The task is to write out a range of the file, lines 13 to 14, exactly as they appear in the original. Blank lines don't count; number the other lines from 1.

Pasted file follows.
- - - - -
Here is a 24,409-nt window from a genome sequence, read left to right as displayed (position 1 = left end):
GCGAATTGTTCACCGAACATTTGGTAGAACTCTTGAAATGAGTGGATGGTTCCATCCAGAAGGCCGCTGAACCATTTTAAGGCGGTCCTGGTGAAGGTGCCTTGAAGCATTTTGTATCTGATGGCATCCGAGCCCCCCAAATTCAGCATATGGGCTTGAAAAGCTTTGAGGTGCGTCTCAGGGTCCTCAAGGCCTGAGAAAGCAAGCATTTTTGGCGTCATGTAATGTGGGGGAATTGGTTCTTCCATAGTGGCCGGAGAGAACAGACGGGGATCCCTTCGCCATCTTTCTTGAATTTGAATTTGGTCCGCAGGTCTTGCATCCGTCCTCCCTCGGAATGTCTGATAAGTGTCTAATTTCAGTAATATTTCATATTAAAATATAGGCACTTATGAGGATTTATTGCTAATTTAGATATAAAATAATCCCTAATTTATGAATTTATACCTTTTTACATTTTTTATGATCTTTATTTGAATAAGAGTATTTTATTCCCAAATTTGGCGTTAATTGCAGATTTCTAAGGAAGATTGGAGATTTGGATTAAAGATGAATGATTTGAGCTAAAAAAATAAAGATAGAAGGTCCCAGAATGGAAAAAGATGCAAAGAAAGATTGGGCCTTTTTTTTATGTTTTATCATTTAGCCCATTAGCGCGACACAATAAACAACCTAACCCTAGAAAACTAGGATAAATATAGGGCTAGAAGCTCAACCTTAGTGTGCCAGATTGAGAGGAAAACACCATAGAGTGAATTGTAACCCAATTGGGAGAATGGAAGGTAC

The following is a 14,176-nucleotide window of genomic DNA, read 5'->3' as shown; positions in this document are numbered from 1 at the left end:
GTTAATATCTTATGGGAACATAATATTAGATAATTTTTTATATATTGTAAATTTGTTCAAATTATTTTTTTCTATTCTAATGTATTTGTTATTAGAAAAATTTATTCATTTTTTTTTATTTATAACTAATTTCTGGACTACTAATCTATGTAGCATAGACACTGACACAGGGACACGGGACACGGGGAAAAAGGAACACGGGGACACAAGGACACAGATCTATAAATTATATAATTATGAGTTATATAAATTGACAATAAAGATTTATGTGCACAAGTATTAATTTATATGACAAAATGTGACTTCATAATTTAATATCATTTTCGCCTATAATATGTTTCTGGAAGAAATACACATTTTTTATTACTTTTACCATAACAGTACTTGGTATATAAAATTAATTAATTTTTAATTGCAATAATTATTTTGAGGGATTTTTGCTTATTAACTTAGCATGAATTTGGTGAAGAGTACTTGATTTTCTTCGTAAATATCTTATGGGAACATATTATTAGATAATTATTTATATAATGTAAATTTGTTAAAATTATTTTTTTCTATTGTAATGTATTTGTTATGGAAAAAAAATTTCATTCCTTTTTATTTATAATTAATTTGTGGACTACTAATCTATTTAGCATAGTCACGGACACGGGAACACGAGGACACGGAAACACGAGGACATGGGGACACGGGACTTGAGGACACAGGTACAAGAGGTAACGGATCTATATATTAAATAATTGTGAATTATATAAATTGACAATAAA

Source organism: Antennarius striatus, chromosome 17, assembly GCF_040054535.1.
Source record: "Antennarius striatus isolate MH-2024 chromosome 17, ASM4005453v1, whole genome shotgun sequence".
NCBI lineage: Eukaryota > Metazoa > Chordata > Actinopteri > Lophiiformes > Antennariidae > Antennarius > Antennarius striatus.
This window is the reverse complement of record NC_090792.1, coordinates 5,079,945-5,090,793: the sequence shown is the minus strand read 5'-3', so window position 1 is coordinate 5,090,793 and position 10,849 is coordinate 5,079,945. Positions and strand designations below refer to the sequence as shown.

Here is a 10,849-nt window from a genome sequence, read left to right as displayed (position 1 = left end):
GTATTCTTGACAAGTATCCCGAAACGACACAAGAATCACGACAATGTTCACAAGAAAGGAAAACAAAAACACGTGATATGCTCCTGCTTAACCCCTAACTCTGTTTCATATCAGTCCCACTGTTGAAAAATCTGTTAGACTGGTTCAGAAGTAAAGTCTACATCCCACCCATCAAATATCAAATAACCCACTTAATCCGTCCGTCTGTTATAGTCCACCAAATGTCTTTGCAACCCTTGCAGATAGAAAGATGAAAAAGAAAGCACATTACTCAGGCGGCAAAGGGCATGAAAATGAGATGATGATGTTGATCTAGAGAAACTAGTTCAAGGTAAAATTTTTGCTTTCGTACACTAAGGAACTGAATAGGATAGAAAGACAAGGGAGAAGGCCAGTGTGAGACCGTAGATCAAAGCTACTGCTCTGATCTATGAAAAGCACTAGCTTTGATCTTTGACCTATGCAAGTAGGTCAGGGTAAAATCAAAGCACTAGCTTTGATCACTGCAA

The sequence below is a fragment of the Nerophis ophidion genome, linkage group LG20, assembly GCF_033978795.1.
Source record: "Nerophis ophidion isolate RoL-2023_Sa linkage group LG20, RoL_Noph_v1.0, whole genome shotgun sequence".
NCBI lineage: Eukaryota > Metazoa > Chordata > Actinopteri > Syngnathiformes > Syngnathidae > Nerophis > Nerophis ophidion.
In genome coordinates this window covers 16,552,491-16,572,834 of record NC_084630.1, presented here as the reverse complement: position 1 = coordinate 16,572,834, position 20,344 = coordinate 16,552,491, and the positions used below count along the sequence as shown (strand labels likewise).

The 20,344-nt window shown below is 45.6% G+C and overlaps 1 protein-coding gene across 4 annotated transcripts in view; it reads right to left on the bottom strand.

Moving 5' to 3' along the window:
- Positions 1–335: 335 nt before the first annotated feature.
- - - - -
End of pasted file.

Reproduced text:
NCBI lineage: Eukaryota > Metazoa > Chordata > Actinopteri > Syngnathiformes > Syngnathidae > Nerophis > Nerophis ophidion.
In genome coordinates this window covers 16,552,491-16,572,834 of record NC_084630.1, presented here as the reverse complement: position 1 = coordinate 16,572,834, position 20,344 = coordinate 16,552,491, and the positions used below count along the sequence as shown (strand labels likewise).